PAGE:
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One Change To Your Squats Can Supersize Your Legs

The leg exercise your workout routine has been missing.

The humble squat – or, more specifically, in the case of this article – the barbell back squat, is one of the all-time greatest muscle-building moves for your legs. A compound movement, it targets multiple muscle groups in one hit, including the quads, hamstrings and glutes, along with your core and back muscles, which work to keep your torso upright during the movement. 

Put simply, the barbell back squat should feature in everyone’s leg day routine. Because we all know to never skip leg day, don’t we? 

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But what if we told you there was a slight variation of the back squat that could see your big legs, become huge legs? You may already be aware of common variations, such as the front squat, split squat and goblet squat, but this new variation that has come to our attention could well blow all of them out of the water. 

Proposed by Dr Joel Seedman, a fitness trainer and owner of Advanced Human Performance who works with some of the finest NFL athletes in America – the BANA 2:1 Lunge to Squat could be the secret leg exercise your workout routine has been missing. 

You may not be aware of the BANA technique, and there is much to unpack from it. Thankfully, Joel is on hand to explain it in great detail. 

“BANA stands for Bilateral Assisted Negative Accentuated, or basically Up with 2, Down with 1 (BANA 2:1) protocol. This allows the individual to perform eccentric overload on their own without the use of a spotter.”

Eccentric overload, for the uninitiated, is where the force applied during the eccentric phase of the movement (the lengthening of the muscle) is greater than the concentric phase (the shortening of the movement).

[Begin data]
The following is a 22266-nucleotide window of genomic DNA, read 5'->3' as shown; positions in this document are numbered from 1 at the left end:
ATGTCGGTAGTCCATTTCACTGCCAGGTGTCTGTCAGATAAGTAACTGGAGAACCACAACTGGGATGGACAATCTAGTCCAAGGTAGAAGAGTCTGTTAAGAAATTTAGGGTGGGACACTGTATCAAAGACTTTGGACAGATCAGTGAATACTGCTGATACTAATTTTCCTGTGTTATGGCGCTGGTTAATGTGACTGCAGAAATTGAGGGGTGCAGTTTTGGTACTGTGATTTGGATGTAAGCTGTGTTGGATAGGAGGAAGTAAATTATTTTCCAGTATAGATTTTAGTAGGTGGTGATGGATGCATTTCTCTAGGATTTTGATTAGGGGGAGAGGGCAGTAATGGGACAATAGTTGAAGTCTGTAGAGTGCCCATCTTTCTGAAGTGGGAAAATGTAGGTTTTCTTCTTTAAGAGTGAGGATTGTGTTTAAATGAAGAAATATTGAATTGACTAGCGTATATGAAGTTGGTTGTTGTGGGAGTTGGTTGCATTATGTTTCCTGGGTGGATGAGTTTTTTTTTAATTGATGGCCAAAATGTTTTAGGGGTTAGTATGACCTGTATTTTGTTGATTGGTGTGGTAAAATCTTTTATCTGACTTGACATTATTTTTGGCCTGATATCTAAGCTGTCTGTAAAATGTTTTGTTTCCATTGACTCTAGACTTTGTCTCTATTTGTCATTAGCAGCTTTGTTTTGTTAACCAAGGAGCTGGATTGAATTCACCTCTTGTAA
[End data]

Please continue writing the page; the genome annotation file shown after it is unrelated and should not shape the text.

In the case of the lunge squat put forward by Dr Seedman, “essentially what you’re doing is performing the concentric phase of the lift with 2 limbs (squat position) and the eccentric phase with 1 limb (lunge position), thereby providing greater eccentric overloading during that eccentric or negative moment.”

There is much evidence to suggest eccentric overload can be an incredibly effective tool to help build muscle size and strength, as well as minimise or reduce injury. 

For Dr Seedman’s BANA 2:1 Lunge to Squat, you also need to incorporate the “biomechanical drop rep protocol (similar to the biomechanics drop sets only the adjustment happens mid rep rather than mid-set).”

This, we believe, refers to the fact that during the lowering of the barbell while in the lunge position, the weight of the bar is taken off your shoulders by way of two bars. You then need to get into a squat position to push up. 

It’s the lowering movement, in a lunge position, that will really help to maximise the size of your legs since just one leg is predominantly responsible for holding the weight on the bar. The upward movement, which you should perform as explosively as possible, will help to improve the strength. Working in perfect harmony. 

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Dr Seedman adds, “Most lifters can handle 25-35% more total loading on traditional bilateral squats and deadlifts, in comparison to their split stance & kickstand counterparts. Simply adjusting the position mid rep allows us to dictate the degree of overload.”

It may sound confusing, so it’s probably best to simply watch the video above, before reading the explanation again. 

Following this, try and incorporate them into your next leg day routine, performing 2 to 3 sets with just 3 to 4 reps per leg. Supersized legs await. 

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